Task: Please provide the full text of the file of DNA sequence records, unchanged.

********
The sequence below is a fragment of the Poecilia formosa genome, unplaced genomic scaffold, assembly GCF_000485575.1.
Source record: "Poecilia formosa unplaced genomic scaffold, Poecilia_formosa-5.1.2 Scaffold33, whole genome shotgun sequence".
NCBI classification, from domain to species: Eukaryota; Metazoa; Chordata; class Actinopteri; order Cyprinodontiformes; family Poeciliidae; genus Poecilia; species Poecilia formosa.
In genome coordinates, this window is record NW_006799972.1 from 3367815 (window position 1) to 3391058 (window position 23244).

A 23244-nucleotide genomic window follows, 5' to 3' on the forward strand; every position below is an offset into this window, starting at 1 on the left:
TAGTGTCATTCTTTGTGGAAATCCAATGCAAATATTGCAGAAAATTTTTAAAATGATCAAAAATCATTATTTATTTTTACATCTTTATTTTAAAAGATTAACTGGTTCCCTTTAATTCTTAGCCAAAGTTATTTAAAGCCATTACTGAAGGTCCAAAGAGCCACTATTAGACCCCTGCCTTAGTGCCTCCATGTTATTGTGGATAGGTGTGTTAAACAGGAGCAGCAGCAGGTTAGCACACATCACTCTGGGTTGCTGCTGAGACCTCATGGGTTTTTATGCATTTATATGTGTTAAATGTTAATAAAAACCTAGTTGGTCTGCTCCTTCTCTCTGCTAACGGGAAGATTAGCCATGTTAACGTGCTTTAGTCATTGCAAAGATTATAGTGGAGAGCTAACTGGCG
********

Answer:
The sequence below is a fragment of the Poecilia formosa genome, unplaced genomic scaffold, assembly GCF_000485575.1.
Source record: "Poecilia formosa unplaced genomic scaffold, Poecilia_formosa-5.1.2 Scaffold33, whole genome shotgun sequence".
NCBI classification, from domain to species: Eukaryota; Metazoa; Chordata; class Actinopteri; order Cyprinodontiformes; family Poeciliidae; genus Poecilia; species Poecilia formosa.
In genome coordinates, this window is record NW_006799972.1 from 3367815 (window position 1) to 3391058 (window position 23244).

A 23244-nucleotide genomic window follows, 5' to 3' on the forward strand; every position below is an offset into this window, starting at 1 on the left:
TAGTGTCATTCTTTGTGGAAATCCAATGCAAATATTGCAGAAAATTTTTAAAATGATCAAAAATCATTATTTATTTTTACATCTTTATTTTAAAAGATTAACTGGTTCCCTTTAATTCTTAGCCAAAGTTATTTAAAGCCATTACTGAAGGTCCAAAGAGCCACTATTAGACCCCTGCCTTAGTGCCTCCATGTTATTGTGGATAGGTGTGTTAAACAGGAGCAGCAGCAGGTTAGCACACATCACTCTGGGTTGCTGCTGAGACCTCATGGGTTTTTATGCATTTATATGTGTTAAATGTTAATAAAAACCTAGTTGGTCTGCTCCTTCTCTCTGCTAACGGGAAGATTAGCCATGTTAACGTGCTTTAGTCATTGCAAAGATTATAGTGGAGAGCTAACTGGCG